Internet | Outstanding | SDG16 | SDG5 | SDG9 | United Kingdom

Flag

Share this post

1. General

Category

SDG 5: Gender Equality

SDG 9: Industry, Innovation and Infrastructure

SDG 16: Peace and Justice Strong Institutions

Category

Internet

2. Project Details

Company or Institution

Rewire Online

Project

Flag

General description of the AI solution

Flag is a tool for keeping people safe by automatically detecting whether online content contains hate. It can be used by platforms to moderate content and by other stakeholders (such as government, civil society and research agencies) to gain critical intelligence and monitor activity. Flag is scalable, fast and can be used anywhere. Users of Flag feed their text to the software and it automatically gives back scores showing whether the content is hateful. We have developed it for English language and are now expanding it to other languages, including French, German, Spanish and Italian. Flag leverages a unique human-and-model-in-the-loop approach to training AI, and offers unmatched performance, robustness and fairness. Many of the core innovations have been published in top-tier computer science academic conferences.

Website

https://www.rewire-online.com/

Organisation

Rewire Online

3. Aspects

Excellence and Scientific Quality: Please detail the improvements made by the nominee or the nominees’ team or yourself if your applying for the award, and why they have been a success.

Flag is software that automatically gives ratings for whether or not content is hateful. It is a form of Natural Language Processing and is designed to work on text. The main innovation in our AI is how it is trained, which involves an iterative human-driven approach. In a standard approach to training an AI system, data is labelled and then an algorithm learns to distinguish between the different labels. The AI can then be applied to new data to automatically infer the label. In our approach we start with a simple model (target model, round 1). We then have annotators try to *trick* the model by presenting it with content which will give the wrong result (i.e. they show it hate which the AI misclassifies as neutral, and vice versa). The annotators are incentivised to trick the model, and they quickly identify model limitations to exploit. We then retrain the model at the end of a round (usually 2,000 to 3,000 bits of content) and repeat the process. The model that the annotators are trying to trick gets better each round, making it harder – so they have to generate higher quality data. This cat-and-mouse game of improved modelling and higher-quality data means that the AI rapidly improves. The process is particularly effective at classifying new emergent forms of hate.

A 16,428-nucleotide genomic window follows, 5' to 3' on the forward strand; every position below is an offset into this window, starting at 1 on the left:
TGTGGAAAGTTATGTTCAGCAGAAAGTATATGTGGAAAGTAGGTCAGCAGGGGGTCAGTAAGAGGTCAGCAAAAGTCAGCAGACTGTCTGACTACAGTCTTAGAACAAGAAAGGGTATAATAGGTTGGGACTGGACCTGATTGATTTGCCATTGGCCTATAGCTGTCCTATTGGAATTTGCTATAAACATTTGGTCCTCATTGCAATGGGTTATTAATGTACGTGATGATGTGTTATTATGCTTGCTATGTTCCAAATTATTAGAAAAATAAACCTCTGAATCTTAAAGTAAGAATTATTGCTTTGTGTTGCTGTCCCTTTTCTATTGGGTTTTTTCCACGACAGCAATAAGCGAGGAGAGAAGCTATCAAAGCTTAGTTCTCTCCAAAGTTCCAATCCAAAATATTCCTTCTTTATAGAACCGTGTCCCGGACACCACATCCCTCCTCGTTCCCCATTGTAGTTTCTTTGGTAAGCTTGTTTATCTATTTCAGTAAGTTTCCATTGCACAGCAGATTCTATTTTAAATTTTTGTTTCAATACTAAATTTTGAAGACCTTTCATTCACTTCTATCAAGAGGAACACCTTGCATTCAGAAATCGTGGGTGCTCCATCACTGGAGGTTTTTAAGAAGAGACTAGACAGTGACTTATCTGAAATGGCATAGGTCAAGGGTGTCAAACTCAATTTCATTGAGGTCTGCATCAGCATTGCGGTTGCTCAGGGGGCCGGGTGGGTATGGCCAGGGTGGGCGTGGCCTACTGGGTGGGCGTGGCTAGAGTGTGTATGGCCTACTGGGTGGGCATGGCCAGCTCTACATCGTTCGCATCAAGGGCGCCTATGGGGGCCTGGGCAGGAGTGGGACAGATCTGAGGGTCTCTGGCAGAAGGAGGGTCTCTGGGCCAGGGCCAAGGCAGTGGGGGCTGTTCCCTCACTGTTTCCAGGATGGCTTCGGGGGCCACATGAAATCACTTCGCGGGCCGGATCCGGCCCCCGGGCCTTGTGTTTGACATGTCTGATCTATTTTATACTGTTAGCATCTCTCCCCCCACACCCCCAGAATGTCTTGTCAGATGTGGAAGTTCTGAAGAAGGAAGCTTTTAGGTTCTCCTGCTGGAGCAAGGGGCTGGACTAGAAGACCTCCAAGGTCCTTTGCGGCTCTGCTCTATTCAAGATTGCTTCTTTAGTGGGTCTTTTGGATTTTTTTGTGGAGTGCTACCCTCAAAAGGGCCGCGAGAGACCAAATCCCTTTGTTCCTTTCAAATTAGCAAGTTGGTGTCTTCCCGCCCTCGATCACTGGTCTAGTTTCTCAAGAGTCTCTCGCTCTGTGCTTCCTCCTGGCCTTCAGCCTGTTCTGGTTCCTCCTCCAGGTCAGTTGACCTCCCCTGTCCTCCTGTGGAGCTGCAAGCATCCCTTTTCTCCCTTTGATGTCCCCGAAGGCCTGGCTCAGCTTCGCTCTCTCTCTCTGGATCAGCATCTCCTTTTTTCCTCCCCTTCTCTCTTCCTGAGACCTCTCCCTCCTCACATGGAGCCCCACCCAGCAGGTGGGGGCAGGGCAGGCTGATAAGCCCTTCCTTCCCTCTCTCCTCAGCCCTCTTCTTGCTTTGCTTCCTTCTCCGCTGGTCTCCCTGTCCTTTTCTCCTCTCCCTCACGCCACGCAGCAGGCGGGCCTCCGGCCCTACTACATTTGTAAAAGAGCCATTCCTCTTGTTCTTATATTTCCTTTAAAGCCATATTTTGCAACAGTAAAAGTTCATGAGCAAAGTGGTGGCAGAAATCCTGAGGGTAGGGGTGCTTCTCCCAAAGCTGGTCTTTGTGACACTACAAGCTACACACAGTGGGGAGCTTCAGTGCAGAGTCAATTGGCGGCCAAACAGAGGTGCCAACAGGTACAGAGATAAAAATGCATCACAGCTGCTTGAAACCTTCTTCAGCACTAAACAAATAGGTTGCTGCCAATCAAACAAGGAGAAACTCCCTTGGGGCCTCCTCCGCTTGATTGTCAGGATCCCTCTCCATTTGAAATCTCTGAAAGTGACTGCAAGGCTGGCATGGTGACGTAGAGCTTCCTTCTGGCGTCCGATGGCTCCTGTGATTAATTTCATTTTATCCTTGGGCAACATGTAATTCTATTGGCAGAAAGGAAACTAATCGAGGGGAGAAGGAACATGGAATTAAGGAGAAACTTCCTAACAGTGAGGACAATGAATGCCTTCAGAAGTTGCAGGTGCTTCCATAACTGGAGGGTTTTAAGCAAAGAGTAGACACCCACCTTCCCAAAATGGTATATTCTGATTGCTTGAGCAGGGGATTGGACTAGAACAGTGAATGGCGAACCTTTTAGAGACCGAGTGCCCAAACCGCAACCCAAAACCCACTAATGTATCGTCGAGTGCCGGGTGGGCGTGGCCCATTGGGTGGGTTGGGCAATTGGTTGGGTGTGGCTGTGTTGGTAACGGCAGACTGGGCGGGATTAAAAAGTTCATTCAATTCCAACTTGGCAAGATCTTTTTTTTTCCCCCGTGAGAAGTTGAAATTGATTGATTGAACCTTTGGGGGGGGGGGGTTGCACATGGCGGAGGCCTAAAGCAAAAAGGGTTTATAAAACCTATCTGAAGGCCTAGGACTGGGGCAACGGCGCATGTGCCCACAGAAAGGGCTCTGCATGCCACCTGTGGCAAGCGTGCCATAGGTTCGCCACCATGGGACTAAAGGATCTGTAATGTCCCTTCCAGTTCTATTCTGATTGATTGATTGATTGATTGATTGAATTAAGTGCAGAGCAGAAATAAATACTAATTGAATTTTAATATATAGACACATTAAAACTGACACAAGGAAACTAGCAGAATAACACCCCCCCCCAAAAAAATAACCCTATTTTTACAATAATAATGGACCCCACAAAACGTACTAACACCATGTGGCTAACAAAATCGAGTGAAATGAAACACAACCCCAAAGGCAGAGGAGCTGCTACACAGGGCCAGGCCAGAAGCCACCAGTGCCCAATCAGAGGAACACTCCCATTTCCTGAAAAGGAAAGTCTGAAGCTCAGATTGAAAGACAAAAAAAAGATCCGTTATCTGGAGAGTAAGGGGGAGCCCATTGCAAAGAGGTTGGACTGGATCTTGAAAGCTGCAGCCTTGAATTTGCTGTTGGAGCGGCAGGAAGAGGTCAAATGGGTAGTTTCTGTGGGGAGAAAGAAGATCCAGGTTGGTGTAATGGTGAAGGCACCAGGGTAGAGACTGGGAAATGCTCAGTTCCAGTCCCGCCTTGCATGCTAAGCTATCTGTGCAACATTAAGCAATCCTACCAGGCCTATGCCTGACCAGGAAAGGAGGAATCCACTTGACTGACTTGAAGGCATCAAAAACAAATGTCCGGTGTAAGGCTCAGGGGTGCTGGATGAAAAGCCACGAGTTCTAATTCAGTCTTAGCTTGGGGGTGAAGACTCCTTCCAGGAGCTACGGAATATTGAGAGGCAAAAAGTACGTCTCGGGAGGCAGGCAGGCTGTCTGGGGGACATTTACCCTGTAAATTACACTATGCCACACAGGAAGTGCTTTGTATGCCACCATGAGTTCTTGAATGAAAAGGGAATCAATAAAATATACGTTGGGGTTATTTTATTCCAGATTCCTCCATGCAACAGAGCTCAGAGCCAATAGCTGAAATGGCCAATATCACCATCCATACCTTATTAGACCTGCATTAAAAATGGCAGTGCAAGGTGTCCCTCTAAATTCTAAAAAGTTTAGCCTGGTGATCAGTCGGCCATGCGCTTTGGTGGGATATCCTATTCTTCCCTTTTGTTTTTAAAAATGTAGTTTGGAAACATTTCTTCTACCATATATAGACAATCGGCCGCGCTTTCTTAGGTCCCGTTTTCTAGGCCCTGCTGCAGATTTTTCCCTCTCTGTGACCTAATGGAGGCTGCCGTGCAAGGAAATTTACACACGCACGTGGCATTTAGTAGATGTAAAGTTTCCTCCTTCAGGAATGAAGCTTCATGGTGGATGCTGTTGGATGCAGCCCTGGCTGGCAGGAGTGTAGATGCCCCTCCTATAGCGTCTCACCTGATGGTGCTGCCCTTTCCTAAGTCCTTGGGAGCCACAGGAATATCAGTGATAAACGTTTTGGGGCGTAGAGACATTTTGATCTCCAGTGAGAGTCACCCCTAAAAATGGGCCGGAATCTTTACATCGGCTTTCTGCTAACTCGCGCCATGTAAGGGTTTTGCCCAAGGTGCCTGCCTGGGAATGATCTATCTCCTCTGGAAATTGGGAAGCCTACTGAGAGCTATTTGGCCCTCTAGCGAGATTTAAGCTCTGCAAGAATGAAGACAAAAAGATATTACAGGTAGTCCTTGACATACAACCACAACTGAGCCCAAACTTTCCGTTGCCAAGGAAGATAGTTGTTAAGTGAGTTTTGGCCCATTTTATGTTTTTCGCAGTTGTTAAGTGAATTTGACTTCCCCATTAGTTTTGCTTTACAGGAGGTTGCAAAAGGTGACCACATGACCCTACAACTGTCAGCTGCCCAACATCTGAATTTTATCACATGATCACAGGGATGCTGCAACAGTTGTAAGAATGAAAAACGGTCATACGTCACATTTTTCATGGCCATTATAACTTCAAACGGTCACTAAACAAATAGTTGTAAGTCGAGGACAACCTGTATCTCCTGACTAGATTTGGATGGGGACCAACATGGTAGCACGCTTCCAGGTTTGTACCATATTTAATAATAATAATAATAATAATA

We have demonstrated that our product outperforms all of our competitors on a range of independent tests. It is currently at Technology Readiness Level 6 and we are undergoing our first commercial trials. We also have plans to expand the model into new languages (German, French, Italian and Spanish) to increase our coverage and help improve safety globally.

Our work has been published in top computer conferences. We primarily draw on the work reported in this NAACL paper (https://aclanthology.org/2021.naacl-main.182/), this ACL paper (https://arxiv.org/abs/2012.15761) and this ACL paper (https://arxiv.org/abs/2012.15606).

Scaling of impact to SDGs: Please detail how many citizens/communities and/or researchers/businesses this has had or can have a positive impact on, including particular groups where applicable and to what extent.

Flag has the potential to create a stepchange in how people are kept safe online. At present it works on hateful text in English (with expansion soon to other languages). In the future it will be trained to work on any form of toxic and unacceptable online content. The provision of powerful, robust, fair and socially responsible AI tools will (1) minimize the amount of harm that people are exposed to and targeted by online; (2) minimize the amount of harm that human moderators are exposed to (currently the dominant way in which harmful online content is taken down across the Internet); (3) protect freedom of expression by ensuring that neutral content is left online. Our systems are designed to work globally, and a key design feature is that they work fairly, providing equal protection to different targets of hate (such as women, gay people, black people, as well as intersectional variations) and across users from different demographics and backgrounds. In a real-world setting Flag’s impact can be clearly quantified by measuring how much toxic content has been removed from its use, compared with how much would be left online otherwise.

Flag protects human rights by ensuring that vulnerable, marginalised and discriminated-against groups are not abused online, and are free to engage in online spaces and to enjoy the benefits of the digital revolution. This is key to having strong, inclusive and representative social institutions and forums for civic discourses. Because it minimises false positives (i.e. neutral content wrongly flagged as hateful) it also protects freedom of expression.